Colour Photography
The South-West face of Shisha Pangma

The South-West face of Shisha Pangma

I began to photograph during my first years as a climber. I wished to capture not only the beauty of the mountains but also the arrival on the top or a particularly dangerous climbing. To me at that time photography was a means of documentation of a natural habitat or an evidence of the positive result of a difficult ascent. Obviously the blue of the high altitude sky, the intense variety of colours of a sunset or the dazzling reflections of a glacier were perfect subjects for colour photography.

For many years I hiked in the Alps with a small, very light camera, which I kept in my backpack or hung to my harness. And to be honest, when the main goal is to climb a overhanging rock wall or to reach the summit of Mont Blanc along vast frozen walls full of seracs, the weight of your backpack becomes a key factor and an obsessing concern.

Thanks to Himalaya and Karakorum I began to have a less utilitarian relation with photography. The wonderful photos by the Japanese Shiro Shirahata, made in Himalaya and Karakorum with a large format view camera, and published in two outstanding books, impressed me immensely. For the first time I was revealed a purity, a luminousness and a sense of perfection that I had never seen before. At that time, though, climbing was still so totally involving for me that I could not yet allow my camera to play the protagonist´s role.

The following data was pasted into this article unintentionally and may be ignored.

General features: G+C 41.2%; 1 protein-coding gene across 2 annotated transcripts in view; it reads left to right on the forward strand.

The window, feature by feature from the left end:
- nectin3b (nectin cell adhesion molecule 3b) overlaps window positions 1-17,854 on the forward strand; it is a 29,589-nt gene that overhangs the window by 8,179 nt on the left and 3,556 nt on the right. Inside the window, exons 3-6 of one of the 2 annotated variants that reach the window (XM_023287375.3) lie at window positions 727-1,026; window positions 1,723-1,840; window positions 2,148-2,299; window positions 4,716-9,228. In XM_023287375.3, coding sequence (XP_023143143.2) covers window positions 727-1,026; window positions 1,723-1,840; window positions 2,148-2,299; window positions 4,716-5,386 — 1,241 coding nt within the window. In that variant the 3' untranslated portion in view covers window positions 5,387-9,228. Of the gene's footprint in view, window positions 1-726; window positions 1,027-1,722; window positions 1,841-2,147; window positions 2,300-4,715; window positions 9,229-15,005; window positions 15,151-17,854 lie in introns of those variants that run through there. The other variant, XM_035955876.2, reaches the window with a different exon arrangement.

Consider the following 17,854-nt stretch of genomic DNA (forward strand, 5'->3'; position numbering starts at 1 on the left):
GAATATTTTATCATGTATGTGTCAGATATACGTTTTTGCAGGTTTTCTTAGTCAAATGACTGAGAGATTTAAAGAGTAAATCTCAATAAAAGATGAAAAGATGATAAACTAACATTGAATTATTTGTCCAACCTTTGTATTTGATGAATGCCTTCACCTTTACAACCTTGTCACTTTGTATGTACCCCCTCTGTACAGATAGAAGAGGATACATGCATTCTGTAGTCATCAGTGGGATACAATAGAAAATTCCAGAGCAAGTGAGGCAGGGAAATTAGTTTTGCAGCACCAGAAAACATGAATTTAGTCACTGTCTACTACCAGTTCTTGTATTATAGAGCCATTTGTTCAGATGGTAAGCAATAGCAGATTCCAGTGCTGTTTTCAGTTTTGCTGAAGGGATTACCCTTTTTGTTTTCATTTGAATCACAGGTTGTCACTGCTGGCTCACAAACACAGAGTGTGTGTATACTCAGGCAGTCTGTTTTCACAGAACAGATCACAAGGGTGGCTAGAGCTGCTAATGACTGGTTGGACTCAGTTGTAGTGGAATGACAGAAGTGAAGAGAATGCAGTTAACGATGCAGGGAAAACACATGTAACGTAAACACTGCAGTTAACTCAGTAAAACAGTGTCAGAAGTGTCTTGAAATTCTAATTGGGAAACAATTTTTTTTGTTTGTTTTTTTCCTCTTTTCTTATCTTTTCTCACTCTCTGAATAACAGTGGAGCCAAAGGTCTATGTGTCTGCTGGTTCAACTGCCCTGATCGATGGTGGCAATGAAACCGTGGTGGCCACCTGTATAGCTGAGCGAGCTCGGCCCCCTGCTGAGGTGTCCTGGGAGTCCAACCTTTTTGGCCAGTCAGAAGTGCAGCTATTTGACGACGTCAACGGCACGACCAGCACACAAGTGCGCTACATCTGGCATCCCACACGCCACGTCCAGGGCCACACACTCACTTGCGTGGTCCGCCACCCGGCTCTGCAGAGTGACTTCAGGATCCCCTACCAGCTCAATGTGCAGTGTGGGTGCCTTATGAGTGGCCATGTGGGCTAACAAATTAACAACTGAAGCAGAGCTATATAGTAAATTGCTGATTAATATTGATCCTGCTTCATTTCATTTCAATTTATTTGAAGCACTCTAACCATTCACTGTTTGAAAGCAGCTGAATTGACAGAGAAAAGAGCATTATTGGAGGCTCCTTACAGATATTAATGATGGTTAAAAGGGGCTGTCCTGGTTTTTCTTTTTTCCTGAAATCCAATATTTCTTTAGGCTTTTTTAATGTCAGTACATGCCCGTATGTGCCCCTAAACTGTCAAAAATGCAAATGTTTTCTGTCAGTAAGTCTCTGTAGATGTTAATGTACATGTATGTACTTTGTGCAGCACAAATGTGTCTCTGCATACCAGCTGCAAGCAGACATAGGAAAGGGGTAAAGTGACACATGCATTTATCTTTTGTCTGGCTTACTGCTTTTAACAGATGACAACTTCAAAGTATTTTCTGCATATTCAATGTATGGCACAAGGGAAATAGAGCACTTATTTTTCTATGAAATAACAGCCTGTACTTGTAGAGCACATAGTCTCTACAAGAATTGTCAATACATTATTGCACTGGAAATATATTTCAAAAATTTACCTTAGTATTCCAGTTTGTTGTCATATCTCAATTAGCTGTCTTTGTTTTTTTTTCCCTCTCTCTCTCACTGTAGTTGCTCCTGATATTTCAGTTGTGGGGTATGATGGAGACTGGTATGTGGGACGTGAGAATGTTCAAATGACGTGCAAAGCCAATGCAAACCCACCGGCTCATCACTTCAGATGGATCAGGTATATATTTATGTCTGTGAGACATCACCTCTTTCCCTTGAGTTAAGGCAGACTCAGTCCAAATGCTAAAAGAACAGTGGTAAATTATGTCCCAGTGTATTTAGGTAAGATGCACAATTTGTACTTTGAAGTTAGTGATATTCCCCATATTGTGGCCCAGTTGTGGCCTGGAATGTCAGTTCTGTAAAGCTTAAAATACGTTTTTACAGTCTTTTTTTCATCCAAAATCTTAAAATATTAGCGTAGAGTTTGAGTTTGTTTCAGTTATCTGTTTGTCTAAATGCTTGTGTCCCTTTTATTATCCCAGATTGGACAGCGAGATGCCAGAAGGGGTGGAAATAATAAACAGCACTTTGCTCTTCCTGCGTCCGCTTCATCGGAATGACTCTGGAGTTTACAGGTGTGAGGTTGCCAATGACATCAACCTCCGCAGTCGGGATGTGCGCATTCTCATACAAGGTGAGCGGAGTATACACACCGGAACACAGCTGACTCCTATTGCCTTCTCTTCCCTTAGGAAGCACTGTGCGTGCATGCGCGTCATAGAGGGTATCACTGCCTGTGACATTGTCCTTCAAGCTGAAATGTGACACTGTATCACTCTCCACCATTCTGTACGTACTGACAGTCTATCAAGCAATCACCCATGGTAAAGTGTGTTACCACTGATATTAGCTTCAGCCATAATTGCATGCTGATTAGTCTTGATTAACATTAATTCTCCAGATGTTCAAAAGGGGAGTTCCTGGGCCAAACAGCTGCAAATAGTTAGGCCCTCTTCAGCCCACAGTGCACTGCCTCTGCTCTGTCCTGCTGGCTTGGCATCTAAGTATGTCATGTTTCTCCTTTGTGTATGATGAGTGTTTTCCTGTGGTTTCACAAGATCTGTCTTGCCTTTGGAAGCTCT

Odle, Dolomites

Odle, Dolomites

It took me many years to let this happen, and the transformation from climber to photographer could begin thanks to Shirahata and the large format view camera photography. One afternoon, back home some weeks after my unlucky expedition to Annapurna I, pacing up and down my Milan home lounge while thinking about Shirahata´s pictures, I took the instinctive decision that I wanted to try to capture that magic that had recently been revealed to me. A few months later, with my new Linhof, her big 4×5″(about 10×12 centimeters) films and eleven lenses, I found myself on a Mont Blanc trail. My backpack, which was about 30 kilos, weighed as much as the many I had carried in my climbing career, but this time it contained a new vision.

Our life is a continuous evolution and every new experience brings about a new inner enrichment, a deeper awareness, an unprecedented perspective.

To make colour pictures of the mountains was my first step towards a more complete way of feeling and giving expression to my world, towards a perception of photography that only years later was destined to give voice to my soul in a more mature way.

Photo Gallery: Colour Photography

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Marco Bianchi Fotografo